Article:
Fresh milk from dairy farms is collected and brought to the creamery. The cream is then separated from the fresh whole milk using centrifugal force. It is then pasteurized and the cream is beaten vigorously in a churning cylinder until it thickens naturally into butter. The remaining liquid (buttermilk) is drained off, and the butter is mixed and blended. At this point, salt is sometimes added. It is then packaged and sent off to the grocery store!
The production of cream varies slightly between the different types of cream; however, the production of most involves the separation of fat from milk which is done through centrifugation, which involves the rotation of milk at high speed by an electric motor; the force of this process causes the milk-fat globules to separate from the denser liquid. This process is continued until a cream of the desired fat content is produced. The cream is then pasteurized and ready for you to enjoy!
There are so many different types of cheese, but they all belong to one of two categories: hard cheese and soft cheese.
The milk is first pasteurized. Starter cultures of special bacteria are then added to the milk and their growth “ripens” the milk and helps to develop the desired flavors and aromas. Rennet is then added to the milk which helps it to coagulate and turn into curds and whey. The curds and whey are then heated to a high temperature and salt is added to produce the correct texture and flavor. The cheese is then pressed to force out the whey, and to give it its final shape. The cheese is then left to mature and the longer the cheese is left in storage the more mature the flavor becomes.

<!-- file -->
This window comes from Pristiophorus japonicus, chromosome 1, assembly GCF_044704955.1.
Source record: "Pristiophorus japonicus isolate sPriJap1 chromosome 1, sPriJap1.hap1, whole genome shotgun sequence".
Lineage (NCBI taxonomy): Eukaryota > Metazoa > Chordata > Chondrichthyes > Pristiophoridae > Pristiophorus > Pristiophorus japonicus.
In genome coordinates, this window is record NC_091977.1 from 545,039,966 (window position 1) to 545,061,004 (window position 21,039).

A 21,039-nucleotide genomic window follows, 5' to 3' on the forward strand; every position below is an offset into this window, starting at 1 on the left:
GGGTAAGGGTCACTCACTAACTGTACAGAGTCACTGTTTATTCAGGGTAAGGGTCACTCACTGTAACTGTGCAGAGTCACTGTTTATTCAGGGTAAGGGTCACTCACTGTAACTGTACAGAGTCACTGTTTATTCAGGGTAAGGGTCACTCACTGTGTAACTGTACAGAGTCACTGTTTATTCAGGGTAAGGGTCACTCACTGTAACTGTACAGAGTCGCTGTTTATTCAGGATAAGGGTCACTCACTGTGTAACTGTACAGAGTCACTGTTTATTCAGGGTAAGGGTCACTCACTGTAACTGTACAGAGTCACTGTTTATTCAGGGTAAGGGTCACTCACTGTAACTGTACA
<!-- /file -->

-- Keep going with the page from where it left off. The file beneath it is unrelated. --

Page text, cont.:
There are two types of soft cheese: ripened and fresh. Soft cheeses are made from heat treated milk which is fermented by the use of specific bacteria. Rennet is sometimes used to produce a firmer texture. Fresh cheeses are ready for use as soon as the manufacturing process is complete but ripened cheeses are allowed to mature in temperature and humidity controlled rooms for up to one month.